HIV-1-associated dementia (HAD)-relevant proinflammatory cytokines robustly induce astrocyte tissue inhibitor of metalloproteinases-1 (TIMP-1). As TIMP-1 displays pleotropic functions, we hypothesized that TIMP-1 expression may serve as a neuroprotective response of astrocytes. Previously, we reported that chronically activated astrocytes fail to maintain elevated TIMP-1 expression, and TIMP-1 levels are lower in the brain of HAD patients; a phenomenon that may contribute to central nervous system pathogenesis. Further, the role of TIMP-1 as a neurotrophic factor is incompletely understood. In this study, we report that staurosporine (STS) and HIV-1ADA virus, both led to induction of apoptosis in cultured primary human neurons. Interestingly, cotreatment with TIMP-1 protects neurons from apoptosis and reverses neuronal morphological changes induced by these toxins. Further, the anti-apoptotic effect was not observed with TIMP-2 or -3, but was retained in a mutant of the N-terminal TIMP-1 protein with threonine-2 mutated to glycine (T2G) that is deficient in matrix metalloproteinase (MMP)-1, -2 and -3 inhibitory activity. Therefore, the mechanism is specific to TIMP-1 and partially independent of MMP-inhibition. Additionally, TIMP-1 modulates the Bcl-2 family of proteins and inhibits opening of mitochondrial permeability transition pores induced by HIV-1 or STS. Together, these findings describe a novel function, mechanism and direct role of TIMP-1 in neuroprotection, suggesting its therapeutic potential in HAD and possibly in other neurodegenerative diseases.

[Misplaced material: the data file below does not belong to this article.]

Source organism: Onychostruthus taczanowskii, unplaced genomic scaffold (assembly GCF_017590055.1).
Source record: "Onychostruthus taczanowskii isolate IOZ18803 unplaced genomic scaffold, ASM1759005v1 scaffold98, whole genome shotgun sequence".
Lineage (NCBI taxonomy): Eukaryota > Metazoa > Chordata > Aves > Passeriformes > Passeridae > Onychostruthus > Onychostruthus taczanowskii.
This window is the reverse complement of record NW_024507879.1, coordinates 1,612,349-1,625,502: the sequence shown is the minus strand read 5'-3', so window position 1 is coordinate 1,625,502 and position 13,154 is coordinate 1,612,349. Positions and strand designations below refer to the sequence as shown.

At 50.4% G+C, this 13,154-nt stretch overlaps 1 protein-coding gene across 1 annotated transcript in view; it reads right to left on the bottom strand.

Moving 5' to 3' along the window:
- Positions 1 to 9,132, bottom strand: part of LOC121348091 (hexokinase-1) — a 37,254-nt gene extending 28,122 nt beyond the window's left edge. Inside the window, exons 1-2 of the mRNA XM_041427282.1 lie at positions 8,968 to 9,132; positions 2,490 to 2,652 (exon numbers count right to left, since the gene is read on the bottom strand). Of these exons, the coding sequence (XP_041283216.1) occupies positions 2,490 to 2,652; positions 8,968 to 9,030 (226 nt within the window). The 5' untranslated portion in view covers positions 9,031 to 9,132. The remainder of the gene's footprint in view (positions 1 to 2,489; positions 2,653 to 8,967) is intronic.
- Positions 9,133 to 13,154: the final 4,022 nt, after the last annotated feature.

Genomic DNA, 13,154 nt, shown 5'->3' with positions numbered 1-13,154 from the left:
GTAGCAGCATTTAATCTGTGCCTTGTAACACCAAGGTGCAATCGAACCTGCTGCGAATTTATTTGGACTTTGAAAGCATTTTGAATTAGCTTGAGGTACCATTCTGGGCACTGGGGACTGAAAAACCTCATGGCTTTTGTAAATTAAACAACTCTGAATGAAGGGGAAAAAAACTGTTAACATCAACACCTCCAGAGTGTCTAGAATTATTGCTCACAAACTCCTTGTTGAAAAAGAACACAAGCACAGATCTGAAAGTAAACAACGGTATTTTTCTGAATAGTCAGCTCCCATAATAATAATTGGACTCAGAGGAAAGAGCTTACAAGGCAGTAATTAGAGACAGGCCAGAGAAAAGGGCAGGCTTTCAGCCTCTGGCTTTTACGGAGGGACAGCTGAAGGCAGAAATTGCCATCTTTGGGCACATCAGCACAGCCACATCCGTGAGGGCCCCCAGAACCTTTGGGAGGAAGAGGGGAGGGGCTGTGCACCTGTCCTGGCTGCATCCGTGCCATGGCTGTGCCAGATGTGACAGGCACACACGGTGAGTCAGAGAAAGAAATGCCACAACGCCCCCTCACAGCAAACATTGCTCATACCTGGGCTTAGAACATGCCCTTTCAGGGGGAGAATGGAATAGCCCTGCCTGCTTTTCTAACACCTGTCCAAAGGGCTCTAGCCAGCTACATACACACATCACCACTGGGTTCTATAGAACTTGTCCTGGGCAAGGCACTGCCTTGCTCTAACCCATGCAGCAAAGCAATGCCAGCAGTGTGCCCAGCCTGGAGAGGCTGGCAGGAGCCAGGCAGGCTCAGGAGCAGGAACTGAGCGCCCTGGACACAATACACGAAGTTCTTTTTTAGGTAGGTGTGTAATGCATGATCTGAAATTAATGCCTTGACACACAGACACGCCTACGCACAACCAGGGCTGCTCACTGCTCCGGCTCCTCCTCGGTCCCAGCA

- HIV-1-associated dementia
- tissue inhibitor of metalloproteinases-1